A new Curtiss-Wright P-40 Warhawk has its .50 caliber machineguns test-fired outside of the production plant. Time period is WWII prior to the Battle of Midway.
A big project was to rehouse a large number of oversize prints, some up to 6' long. These were very popular in the first half of the 20th century.
Another major project was to inventory an uncatalogged collection of several thousand glass plate negatives and slides. So cool.
A copy of a famous picture in the National Ars. It shows some of the intensity of fighting ka:(mikaze attacks.
This postcard was produced after Secretary of the Navy Josephus Daniels banned all alcoholic beverages on Navy ships in 1914.
Lt. David Rehman being paraded for the Communist press after being shot down over Vietnam in 1967-68.
In 1954-55 the United States evacuated over 300,000 people from Hanoi to Saigon after the partition of Vietnam into North and South. Here, Vietnamese personnel are sprayed with DDT to prevent the spread of insects/parasites.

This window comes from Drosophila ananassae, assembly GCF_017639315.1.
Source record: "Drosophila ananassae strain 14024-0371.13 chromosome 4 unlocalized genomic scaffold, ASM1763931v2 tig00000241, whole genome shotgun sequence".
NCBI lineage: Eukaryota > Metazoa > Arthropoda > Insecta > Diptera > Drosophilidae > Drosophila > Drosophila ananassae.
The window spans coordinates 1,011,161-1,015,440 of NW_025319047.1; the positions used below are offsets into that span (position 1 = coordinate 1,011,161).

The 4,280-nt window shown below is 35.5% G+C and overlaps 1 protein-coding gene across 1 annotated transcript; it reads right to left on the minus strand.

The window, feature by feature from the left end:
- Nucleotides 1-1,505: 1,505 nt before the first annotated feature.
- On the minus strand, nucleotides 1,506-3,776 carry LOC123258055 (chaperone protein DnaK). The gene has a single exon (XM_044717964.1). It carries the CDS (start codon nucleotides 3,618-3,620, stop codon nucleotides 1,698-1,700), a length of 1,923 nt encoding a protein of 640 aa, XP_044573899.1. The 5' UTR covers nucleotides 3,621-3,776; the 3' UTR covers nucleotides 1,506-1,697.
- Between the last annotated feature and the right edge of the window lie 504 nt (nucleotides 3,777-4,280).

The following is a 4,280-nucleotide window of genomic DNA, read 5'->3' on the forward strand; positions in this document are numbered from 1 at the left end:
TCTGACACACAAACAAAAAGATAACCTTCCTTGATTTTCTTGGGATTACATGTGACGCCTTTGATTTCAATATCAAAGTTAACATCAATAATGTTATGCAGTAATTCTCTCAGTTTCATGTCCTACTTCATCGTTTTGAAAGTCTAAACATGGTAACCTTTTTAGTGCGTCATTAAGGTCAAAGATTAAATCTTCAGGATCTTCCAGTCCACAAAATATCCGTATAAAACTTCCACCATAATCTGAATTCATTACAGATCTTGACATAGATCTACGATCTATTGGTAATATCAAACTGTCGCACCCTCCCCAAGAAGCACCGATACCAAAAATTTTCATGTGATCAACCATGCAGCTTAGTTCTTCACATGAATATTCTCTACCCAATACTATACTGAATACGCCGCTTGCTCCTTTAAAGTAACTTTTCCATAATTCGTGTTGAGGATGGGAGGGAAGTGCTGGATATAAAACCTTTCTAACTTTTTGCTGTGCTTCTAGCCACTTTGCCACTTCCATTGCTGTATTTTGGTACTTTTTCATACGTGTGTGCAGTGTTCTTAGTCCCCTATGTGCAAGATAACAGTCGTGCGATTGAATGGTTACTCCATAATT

A postcard from 1918 that reads "Greetings from Over There" from the battleship USS Florida.
The aftermath of Coalition air strikes on a highway full of Iraqi vehicles in the 1991 Gulf War.
General John J. Pershing pays his respects at the Tomb of the Unknowns in London, England in 1923.
Roy Rogers and Trigger pose in a promotional photograph for the Curtiss-Wright C-46 Commando.
Roy Rogers and Trigger posing inside the C-46.
A chapel built by U.S. Navy Seabees on an unknown island during WWII. Note the metal planking for flooring that was normally used to build runways.
Women from the Women's Royal Naval Service (WRNS, commonly called WRENS) inspect a Curtiss-Wright SOC-3 Seamew marked for shipment to England.
The corpse of a WWII Japanese soldier whose big toe is still on the trigger from when he committed suicide.
The ship's troupe of HMS Royal Oak, probably during the 1910s.
A definitely staged photograph of a U.S. and Soviet sailor shaking hands, 1980s.
A company of sailors from USS Pecos enjoy some time ashore in China in 1936. Note the sailor near the front with his left arm on the table and a bottle right in front of it. Men who had their neckerchiefs tied widely in this way often did so to conceal weights. Their neckerchiefs then became effective weapons for barfights.
An x-ray image of a bullet lodged in the neck of a U-boat captain who attempted to commit suicide after being captured. The bullet was successfully removed by a U.S. Navy surgeon.